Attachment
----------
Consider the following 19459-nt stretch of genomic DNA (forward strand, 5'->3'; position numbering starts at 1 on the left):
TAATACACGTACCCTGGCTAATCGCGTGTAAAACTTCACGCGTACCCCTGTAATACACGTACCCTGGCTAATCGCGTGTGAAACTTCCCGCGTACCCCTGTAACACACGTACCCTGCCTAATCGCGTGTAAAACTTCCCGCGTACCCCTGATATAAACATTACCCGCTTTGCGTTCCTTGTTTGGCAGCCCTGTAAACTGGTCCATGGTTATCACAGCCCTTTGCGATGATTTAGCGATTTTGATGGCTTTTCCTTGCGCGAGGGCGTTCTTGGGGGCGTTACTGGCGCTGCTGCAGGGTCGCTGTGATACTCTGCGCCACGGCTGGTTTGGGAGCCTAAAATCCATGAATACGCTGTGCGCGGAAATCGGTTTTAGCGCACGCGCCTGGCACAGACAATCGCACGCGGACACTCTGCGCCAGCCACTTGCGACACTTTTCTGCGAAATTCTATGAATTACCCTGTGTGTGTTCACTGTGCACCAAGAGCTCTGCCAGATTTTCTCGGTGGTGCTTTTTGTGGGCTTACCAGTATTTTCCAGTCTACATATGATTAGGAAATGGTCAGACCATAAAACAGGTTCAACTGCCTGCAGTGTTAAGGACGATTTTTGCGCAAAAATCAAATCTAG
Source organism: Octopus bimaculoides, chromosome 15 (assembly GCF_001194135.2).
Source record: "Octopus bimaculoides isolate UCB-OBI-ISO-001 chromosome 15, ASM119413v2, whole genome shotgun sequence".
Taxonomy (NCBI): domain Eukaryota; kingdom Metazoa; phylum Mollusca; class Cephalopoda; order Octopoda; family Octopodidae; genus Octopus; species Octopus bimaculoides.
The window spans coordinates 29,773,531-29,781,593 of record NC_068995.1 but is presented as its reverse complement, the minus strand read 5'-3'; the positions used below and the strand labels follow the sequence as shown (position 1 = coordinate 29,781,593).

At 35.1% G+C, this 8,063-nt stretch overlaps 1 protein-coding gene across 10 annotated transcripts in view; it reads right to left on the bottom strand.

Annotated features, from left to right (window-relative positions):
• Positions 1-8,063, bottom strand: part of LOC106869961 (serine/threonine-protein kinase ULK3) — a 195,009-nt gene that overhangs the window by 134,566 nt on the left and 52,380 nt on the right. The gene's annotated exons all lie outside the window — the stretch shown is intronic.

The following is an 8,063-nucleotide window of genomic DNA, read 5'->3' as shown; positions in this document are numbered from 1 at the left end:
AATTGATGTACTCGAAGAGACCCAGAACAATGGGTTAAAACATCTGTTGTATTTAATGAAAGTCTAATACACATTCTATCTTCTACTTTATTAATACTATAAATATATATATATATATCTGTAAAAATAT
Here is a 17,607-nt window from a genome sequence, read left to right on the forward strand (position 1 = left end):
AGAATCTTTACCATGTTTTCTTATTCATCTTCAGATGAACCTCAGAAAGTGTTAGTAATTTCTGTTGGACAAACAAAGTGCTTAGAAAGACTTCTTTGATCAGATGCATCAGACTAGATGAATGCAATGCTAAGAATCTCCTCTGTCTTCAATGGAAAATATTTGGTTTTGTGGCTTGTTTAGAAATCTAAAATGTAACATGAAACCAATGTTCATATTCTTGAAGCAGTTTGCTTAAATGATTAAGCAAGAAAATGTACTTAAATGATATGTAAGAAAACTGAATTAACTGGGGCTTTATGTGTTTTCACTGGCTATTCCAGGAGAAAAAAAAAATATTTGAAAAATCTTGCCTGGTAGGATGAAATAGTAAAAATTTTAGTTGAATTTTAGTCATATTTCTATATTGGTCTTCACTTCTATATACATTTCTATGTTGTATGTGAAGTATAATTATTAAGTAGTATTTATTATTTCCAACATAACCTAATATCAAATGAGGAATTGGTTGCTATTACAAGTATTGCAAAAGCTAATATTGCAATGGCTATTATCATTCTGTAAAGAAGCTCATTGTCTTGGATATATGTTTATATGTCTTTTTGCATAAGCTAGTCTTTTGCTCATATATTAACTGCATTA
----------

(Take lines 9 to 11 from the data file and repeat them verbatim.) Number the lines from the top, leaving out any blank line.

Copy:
• Positions 1-8,063, bottom strand: part of LOC106869961 (serine/threonine-protein kinase ULK3) — a 195,009-nt gene that overhangs the window by 134,566 nt on the left and 52,380 nt on the right. The gene's annotated exons all lie outside the window — the stretch shown is intronic.

The following is an 8,063-nucleotide window of genomic DNA, read 5'->3' as shown; positions in this document are numbered from 1 at the left end:
AATTGATGTACTCGAAGAGACCCAGAACAATGGGTTAAAACATCTGTTGTATTTAATGAAAGTCTAATACACATTCTATCTTCTACTTTATTAATACTATAAATATATATATATATATCTGTAAAAATAT